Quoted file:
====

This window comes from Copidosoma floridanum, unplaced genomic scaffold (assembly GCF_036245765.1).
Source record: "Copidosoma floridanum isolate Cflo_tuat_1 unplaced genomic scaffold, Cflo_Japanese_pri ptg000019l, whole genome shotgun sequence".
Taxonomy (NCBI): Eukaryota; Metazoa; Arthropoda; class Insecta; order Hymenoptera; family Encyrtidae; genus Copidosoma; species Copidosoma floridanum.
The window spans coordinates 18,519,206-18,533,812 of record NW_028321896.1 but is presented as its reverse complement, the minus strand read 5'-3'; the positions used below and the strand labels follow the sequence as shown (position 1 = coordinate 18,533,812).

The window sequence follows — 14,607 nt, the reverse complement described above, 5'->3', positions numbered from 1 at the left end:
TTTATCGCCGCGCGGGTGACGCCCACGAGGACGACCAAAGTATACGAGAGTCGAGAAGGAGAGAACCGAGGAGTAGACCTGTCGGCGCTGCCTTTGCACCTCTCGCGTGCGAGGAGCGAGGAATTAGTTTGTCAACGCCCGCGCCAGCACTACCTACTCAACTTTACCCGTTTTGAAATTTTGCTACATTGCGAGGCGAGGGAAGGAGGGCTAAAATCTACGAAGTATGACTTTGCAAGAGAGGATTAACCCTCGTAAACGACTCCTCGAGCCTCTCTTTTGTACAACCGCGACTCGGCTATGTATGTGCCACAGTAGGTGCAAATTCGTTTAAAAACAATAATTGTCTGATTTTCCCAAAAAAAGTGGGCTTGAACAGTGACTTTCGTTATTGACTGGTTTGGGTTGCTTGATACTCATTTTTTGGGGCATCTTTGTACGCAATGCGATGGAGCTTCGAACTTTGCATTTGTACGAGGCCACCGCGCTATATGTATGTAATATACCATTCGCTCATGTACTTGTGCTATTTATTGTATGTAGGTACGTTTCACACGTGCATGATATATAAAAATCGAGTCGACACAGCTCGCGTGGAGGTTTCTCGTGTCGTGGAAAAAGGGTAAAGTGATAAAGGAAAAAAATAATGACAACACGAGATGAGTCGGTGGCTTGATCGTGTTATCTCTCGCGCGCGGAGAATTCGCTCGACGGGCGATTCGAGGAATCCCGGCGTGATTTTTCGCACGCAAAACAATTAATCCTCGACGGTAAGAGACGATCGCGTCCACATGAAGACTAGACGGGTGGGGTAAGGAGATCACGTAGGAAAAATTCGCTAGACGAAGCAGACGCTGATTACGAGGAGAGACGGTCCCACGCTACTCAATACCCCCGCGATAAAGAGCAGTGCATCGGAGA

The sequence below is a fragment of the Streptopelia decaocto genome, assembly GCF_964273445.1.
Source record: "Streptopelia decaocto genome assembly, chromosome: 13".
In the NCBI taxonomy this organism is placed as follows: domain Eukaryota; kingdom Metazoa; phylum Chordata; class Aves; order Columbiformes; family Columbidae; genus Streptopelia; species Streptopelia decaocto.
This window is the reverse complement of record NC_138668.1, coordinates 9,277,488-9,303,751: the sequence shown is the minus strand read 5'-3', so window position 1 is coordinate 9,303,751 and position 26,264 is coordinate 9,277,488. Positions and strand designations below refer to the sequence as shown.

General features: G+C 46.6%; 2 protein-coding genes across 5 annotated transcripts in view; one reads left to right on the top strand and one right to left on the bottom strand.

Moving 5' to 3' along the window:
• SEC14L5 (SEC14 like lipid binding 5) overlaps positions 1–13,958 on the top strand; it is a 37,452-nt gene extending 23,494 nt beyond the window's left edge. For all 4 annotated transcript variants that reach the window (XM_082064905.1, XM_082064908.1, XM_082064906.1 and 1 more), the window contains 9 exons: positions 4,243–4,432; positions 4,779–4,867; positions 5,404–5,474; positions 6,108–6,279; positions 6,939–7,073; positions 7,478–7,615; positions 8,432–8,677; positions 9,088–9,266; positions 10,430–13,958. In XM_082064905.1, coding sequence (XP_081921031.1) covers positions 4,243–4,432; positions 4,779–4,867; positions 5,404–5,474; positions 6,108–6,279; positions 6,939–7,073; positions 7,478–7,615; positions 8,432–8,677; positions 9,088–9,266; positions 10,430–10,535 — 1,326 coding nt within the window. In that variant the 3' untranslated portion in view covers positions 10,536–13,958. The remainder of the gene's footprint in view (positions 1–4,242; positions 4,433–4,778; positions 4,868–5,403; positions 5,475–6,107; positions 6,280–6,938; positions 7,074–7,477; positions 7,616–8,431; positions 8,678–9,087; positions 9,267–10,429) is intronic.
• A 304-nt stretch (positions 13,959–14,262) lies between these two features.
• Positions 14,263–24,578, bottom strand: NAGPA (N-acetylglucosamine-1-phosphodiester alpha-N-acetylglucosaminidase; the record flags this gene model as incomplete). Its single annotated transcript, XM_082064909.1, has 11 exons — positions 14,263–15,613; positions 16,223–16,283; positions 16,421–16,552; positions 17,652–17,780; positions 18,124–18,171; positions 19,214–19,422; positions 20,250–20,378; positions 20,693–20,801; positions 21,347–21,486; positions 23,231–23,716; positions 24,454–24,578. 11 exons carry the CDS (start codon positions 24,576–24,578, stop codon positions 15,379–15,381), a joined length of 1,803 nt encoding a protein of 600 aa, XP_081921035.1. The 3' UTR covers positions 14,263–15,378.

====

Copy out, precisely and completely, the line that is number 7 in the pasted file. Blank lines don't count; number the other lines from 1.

The sequence below is a fragment of the Streptopelia decaocto genome, assembly GCF_964273445.1.